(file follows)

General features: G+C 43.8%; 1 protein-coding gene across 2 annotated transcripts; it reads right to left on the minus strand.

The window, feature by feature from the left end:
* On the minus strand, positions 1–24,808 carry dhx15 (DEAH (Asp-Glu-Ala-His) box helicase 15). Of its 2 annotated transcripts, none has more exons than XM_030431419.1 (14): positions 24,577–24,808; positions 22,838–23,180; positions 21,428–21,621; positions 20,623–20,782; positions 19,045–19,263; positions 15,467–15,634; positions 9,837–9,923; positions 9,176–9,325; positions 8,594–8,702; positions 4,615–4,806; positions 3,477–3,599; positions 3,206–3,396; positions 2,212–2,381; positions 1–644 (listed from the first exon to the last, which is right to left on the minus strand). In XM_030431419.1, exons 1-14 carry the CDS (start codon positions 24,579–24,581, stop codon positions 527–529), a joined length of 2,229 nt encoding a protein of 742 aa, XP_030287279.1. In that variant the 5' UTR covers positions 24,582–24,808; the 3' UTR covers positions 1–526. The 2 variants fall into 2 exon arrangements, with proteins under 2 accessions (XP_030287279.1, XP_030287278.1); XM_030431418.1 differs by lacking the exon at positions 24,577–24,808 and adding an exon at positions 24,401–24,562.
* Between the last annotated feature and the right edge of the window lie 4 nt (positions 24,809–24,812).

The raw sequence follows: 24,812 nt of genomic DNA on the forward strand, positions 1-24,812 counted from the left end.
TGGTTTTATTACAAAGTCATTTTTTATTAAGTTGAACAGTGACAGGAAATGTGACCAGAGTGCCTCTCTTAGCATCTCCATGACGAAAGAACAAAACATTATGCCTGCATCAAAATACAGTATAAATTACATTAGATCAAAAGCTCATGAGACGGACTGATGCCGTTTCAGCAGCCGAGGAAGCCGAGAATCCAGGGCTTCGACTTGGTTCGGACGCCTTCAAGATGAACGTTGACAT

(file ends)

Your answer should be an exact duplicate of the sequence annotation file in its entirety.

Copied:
General features: G+C 43.8%; 1 protein-coding gene across 2 annotated transcripts; it reads right to left on the minus strand.

The window, feature by feature from the left end:
* On the minus strand, positions 1–24,808 carry dhx15 (DEAH (Asp-Glu-Ala-His) box helicase 15). Of its 2 annotated transcripts, none has more exons than XM_030431419.1 (14): positions 24,577–24,808; positions 22,838–23,180; positions 21,428–21,621; positions 20,623–20,782; positions 19,045–19,263; positions 15,467–15,634; positions 9,837–9,923; positions 9,176–9,325; positions 8,594–8,702; positions 4,615–4,806; positions 3,477–3,599; positions 3,206–3,396; positions 2,212–2,381; positions 1–644 (listed from the first exon to the last, which is right to left on the minus strand). In XM_030431419.1, exons 1-14 carry the CDS (start codon positions 24,579–24,581, stop codon positions 527–529), a joined length of 2,229 nt encoding a protein of 742 aa, XP_030287279.1. In that variant the 5' UTR covers positions 24,582–24,808; the 3' UTR covers positions 1–526. The 2 variants fall into 2 exon arrangements, with proteins under 2 accessions (XP_030287279.1, XP_030287278.1); XM_030431418.1 differs by lacking the exon at positions 24,577–24,808 and adding an exon at positions 24,401–24,562.
* Between the last annotated feature and the right edge of the window lie 4 nt (positions 24,809–24,812).

The raw sequence follows: 24,812 nt of genomic DNA on the forward strand, positions 1-24,812 counted from the left end.
TGGTTTTATTACAAAGTCATTTTTTATTAAGTTGAACAGTGACAGGAAATGTGACCAGAGTGCCTCTCTTAGCATCTCCATGACGAAAGAACAAAACATTATGCCTGCATCAAAATACAGTATAAATTACATTAGATCAAAAGCTCATGAGACGGACTGATGCCGTTTCAGCAGCCGAGGAAGCCGAGAATCCAGGGCTTCGACTTGGTTCGGACGCCTTCAAGATGAACGTTGACAT